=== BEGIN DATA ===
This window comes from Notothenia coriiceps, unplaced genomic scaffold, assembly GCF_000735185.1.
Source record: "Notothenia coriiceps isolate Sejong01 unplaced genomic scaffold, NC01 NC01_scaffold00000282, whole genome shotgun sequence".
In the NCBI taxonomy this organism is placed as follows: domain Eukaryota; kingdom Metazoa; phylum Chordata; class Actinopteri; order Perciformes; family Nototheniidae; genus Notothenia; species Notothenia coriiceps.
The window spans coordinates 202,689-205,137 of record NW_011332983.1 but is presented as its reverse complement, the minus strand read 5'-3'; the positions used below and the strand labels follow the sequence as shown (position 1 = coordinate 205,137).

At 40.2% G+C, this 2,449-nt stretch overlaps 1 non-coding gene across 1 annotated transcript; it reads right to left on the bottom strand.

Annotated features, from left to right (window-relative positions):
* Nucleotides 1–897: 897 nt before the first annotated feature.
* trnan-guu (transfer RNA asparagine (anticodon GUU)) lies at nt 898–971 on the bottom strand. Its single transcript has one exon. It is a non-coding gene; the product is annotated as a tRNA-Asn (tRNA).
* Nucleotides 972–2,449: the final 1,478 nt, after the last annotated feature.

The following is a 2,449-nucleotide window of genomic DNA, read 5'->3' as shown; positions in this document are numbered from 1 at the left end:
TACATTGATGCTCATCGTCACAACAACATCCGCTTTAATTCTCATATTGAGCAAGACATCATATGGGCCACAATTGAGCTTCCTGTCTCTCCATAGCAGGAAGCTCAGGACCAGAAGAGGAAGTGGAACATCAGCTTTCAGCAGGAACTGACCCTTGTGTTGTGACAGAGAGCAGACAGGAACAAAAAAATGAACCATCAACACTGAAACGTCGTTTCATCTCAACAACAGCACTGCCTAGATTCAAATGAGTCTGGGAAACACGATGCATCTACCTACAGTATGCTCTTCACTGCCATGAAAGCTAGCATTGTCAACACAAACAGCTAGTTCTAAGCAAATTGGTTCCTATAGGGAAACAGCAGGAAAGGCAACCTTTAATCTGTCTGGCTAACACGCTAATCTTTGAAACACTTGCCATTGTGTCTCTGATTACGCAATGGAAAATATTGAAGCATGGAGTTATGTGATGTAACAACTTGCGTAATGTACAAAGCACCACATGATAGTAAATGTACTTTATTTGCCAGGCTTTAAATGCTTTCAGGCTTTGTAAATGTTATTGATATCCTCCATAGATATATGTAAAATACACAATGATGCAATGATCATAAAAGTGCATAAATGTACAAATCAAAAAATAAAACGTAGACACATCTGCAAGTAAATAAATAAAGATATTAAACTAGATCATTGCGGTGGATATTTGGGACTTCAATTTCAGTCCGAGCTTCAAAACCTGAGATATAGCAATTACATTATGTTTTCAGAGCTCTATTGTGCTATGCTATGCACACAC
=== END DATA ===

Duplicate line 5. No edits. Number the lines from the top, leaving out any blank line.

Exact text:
At 40.2% G+C, this 2,449-nt stretch overlaps 1 non-coding gene across 1 annotated transcript; it reads right to left on the bottom strand.